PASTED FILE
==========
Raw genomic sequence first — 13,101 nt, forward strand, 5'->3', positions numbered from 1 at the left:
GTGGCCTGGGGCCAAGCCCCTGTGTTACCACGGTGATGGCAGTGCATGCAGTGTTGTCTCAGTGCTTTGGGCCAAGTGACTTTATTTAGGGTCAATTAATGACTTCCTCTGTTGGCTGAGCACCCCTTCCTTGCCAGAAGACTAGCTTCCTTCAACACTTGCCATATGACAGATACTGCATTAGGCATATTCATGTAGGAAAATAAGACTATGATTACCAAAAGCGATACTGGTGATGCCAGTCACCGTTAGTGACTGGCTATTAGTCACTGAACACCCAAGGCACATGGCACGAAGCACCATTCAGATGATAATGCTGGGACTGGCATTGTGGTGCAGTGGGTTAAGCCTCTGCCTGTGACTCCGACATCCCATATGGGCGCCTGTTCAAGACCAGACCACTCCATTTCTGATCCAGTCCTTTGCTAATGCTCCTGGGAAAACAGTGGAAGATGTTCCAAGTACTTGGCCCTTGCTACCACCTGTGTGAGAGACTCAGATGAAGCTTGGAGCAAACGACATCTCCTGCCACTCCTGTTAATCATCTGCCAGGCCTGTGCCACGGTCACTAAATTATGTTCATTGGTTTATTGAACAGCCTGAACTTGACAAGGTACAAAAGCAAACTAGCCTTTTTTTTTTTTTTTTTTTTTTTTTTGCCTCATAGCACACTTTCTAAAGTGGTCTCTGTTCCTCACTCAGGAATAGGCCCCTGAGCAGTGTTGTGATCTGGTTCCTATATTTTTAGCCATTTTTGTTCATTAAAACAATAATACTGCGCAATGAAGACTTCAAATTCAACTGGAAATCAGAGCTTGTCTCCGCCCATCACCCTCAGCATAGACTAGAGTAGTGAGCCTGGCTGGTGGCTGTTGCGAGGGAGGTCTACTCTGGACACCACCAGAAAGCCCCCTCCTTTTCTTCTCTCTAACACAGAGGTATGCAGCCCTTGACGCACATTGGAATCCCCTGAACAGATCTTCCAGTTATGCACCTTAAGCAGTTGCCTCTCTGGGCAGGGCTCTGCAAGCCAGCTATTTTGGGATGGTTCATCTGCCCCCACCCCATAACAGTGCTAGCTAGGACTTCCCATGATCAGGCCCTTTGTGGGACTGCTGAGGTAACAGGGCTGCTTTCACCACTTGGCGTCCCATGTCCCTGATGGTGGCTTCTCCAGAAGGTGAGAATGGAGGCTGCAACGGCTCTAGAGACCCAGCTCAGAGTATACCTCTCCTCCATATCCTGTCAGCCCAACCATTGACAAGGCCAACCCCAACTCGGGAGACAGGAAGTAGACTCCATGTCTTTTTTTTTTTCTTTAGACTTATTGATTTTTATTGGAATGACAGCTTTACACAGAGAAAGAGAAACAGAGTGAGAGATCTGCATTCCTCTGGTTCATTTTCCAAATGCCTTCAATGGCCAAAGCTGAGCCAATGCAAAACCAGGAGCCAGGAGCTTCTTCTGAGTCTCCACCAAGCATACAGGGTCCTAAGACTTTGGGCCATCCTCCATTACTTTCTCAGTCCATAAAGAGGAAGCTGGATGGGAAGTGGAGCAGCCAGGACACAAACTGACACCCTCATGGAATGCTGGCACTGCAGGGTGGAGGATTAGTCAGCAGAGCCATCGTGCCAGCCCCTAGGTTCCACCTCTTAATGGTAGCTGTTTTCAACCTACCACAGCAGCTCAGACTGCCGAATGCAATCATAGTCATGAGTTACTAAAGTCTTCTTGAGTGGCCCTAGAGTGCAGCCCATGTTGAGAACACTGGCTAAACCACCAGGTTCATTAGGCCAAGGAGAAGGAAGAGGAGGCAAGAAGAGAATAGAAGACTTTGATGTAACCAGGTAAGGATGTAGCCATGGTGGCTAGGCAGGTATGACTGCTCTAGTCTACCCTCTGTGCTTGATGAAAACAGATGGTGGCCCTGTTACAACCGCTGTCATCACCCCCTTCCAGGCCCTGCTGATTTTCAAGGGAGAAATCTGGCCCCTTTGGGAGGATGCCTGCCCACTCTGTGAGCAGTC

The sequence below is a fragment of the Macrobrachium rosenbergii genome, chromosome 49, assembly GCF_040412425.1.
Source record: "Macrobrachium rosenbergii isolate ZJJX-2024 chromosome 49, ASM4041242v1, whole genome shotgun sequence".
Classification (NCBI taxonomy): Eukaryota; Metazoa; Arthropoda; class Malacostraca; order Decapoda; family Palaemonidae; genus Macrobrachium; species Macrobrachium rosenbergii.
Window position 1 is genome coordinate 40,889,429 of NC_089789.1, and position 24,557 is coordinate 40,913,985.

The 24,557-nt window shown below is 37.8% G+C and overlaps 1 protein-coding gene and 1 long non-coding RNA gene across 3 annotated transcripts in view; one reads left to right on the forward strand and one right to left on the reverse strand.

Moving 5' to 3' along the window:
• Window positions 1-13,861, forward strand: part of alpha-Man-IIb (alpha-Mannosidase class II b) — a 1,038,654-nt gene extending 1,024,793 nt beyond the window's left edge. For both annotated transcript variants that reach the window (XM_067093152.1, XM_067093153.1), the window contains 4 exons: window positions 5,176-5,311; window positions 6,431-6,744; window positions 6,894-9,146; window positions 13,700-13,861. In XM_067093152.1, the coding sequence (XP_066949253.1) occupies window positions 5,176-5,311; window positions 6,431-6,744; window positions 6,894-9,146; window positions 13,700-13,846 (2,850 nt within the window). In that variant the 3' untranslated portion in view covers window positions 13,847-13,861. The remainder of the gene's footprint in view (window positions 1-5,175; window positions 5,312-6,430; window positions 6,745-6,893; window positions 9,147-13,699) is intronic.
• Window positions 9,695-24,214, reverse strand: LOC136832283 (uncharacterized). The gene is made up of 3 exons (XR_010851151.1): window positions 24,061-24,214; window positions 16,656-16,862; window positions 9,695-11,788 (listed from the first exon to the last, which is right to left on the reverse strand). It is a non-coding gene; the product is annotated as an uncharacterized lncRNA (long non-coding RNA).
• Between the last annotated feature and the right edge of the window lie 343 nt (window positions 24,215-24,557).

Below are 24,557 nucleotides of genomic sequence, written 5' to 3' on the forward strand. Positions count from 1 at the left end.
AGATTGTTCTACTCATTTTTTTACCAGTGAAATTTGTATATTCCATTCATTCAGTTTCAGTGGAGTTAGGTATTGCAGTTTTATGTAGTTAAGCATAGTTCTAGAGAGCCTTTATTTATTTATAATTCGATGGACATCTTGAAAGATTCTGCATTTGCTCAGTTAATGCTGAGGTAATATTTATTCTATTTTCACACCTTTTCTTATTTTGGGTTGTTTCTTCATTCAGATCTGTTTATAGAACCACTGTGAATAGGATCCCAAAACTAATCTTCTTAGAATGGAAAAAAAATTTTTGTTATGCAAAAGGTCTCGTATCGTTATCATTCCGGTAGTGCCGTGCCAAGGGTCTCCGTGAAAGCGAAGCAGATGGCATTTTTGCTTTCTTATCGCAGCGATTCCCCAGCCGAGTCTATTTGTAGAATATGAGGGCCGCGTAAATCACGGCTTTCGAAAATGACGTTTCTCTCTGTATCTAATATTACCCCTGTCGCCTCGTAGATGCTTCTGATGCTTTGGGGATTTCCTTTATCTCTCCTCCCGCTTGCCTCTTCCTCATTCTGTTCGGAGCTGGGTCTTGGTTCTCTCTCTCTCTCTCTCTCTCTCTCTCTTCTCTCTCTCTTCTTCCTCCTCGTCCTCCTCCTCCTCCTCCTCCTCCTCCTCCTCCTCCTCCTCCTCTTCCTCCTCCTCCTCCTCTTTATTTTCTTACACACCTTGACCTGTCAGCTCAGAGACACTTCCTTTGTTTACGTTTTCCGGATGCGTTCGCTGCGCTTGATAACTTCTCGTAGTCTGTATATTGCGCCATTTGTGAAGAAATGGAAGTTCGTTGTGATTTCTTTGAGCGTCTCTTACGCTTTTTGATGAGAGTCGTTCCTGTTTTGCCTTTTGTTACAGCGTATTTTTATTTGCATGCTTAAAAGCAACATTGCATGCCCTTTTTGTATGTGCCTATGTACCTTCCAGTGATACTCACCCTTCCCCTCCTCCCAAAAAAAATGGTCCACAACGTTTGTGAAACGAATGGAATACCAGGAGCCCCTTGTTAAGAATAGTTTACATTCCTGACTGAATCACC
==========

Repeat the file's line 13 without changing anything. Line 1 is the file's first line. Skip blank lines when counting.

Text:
AGATTGTTCTACTCATTTTTTTACCAGTGAAATTTGTATATTCCATTCATTCAGTTTCAGTGGAGTTAGGTATTGCAGTTTTATGTAGTTAAGCATAGTTCTAGAGAGCCTTTATTTATTTATAATTCGATGGACATCTTGAAAGATTCTGCATTTGCTCAGTTAATGCTGAGGTAATATTTATTCTATTTTCACACCTTTTCTTATTTTGGGTTGTTTCTTCATTCAGATCTGTTTATAGAACCACTGTGAATAGGATCCCAAAACTAATCTTCTTAGAATGGAAAAAAAATTTTTGTTATGCAAAAGGTCTCGTATCGTTATCATTCCGGTAGTGCCGTGCCAAGGGTCTCCGTGAAAGCGAAGCAGATGGCATTTTTGCTTTCTTATCGCAGCGATTCCCCAGCCGAGTCTATTTGTAGAATATGAGGGCCGCGTAAATCACGGCTTTCGAAAATGACGTTTCTCTCTGTATCTAATATTACCCCTGTCGCCTCGTAGATGCTTCTGATGCTTTGGGGATTTCCTTTATCTCTCCTCCCGCTTGCCTCTTCCTCATTCTGTTCGGAGCTGGGTCTTGGTTCTCTCTCTCTCTCTCTCTCTCTCTCTCTTCTCTCTCTCTTCTTCCTCCTCGTCCTCCTCCTCCTCCTCCTCCTCCTCCTCCTCCTCCTCCTCCTCTTCCTCCTCCTCCTCCTCTTTATTTTCTTACACACCTTGACCTGTCAGCTCAGAGACACTTCCTTTGTTTACGTTTTCCGGATGCGTTCGCTGCGCTTGATAACTTCTCGTAGTCTGTATATTGCGCCATTTGTGAAGAAATGGAAGTTCGTTGTGATTTCTTTGAGCGTCTCTTACGCTTTTTGATGAGAGTCGTTCCTGTTTTGCCTTTTGTTACAGCGTATTTTTATTTGCATGCTTAAAAGCAACATTGCATGCCCTTTTTGTATGTGCCTATGTACCTTCCAGTGATACTCACCCTTCCCCTCCTCCCAAAAAAAATGGTCCACAACGTTTGTGAAACGAATGGAATACCAGGAGCCCCTTGTTAAGAATAGTTTACATTCCTGACTGAATCACC